Asked to describe their relationship, Rachel says opposites attract, he’s an optimist, she’s a pessimist; she’s emotional, he’s phlegmatic. What they share however, is a personal sense of resilience which is these days far from universal.

Rachel’s mother is from the Caribbean island of Aruba, her father from Norfolk. She grew up in a single parent household and won an assisted place at a private school in the the first year girls were admitted. Her husband arrived there on a full academic scholarship two years later, bribed to do well in his exams with a pair of roller skates.

In addition the couple are the parents of an autistic child which means Rachel could face multiple diversity and inclusion transgressions every day, if she perceived them as such. ‘I would have been horrified if my own education had been hindered by a group of safe space police trying to wrap me up in cotton wool. As an adult I find it rather patronising to be told how I should feel about certain words or ideas,’ she says.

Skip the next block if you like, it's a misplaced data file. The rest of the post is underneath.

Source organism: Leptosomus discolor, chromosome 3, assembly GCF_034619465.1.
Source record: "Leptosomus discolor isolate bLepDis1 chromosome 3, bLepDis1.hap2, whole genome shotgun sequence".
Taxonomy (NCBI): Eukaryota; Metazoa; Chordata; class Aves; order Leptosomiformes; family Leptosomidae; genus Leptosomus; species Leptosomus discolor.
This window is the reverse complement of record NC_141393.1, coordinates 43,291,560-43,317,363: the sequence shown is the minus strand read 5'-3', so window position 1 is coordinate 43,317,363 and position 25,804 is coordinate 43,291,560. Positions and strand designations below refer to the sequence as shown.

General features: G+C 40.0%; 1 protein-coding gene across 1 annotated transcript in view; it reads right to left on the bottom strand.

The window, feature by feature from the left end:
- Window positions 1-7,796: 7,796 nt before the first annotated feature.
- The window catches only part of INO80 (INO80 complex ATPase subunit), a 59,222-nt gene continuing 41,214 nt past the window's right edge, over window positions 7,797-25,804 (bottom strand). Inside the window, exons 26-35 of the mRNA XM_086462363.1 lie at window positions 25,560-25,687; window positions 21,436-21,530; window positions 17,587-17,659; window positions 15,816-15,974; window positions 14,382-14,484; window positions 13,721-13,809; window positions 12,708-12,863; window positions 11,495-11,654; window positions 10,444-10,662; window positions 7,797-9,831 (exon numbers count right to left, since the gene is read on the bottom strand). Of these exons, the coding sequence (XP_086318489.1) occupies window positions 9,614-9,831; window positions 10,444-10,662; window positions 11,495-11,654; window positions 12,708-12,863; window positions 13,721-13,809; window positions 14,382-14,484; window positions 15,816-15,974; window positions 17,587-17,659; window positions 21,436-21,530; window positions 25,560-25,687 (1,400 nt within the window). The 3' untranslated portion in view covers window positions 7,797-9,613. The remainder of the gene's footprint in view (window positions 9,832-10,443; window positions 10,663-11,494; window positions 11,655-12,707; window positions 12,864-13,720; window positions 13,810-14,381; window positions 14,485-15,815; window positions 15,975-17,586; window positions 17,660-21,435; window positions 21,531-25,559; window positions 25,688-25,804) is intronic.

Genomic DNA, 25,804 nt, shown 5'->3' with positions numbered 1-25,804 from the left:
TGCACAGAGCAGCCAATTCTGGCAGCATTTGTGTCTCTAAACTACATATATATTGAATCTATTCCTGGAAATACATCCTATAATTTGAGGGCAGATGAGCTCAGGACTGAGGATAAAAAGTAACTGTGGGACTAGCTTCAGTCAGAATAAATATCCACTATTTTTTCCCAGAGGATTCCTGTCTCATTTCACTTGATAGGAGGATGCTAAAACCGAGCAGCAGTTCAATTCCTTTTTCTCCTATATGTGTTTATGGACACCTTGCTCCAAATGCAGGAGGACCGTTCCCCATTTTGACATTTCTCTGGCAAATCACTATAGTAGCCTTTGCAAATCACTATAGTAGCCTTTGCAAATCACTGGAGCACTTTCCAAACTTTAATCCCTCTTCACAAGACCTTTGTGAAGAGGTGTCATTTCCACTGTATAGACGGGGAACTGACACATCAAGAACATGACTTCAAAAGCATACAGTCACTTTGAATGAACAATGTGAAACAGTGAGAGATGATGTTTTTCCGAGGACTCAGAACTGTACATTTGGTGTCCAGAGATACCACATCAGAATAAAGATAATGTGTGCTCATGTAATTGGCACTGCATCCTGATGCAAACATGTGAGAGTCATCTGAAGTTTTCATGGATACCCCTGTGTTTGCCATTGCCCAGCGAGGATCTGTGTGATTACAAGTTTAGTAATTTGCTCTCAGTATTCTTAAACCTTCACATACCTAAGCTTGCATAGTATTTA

‘Actually, we are the kind of diverse family Eton’s woke-ness is supposedly defending. We have benefitted from the social mobility offered by education, we are a mixed race couple, we have a child with autism, but the people who shout loudest about diversity are not the ones who would want to hang out with me,’ she says wryly.

Then she tells a jaw-dropping story about being offered a golliwog for sale while browsing in an antique shop soon after moving to the town. (To be clear, the shop is nothing to do with Eton College.)

‘I declined and the shopkeeper said “I have a great collection out of the back if you don’t like that one?” I just thought silly old sod and have borne him no ill well ever since. Yet here we are wondering if, for example, when Eton decolonises its syllabus, we will have to stop boys reading Othello or To Kill a Mocking Bird, in case it makes them feel uncomfortable, instead of giving them the resilience necessary to overcome racist attitudes which, although offensive, can’t really hurt you. When you start, where do you stop?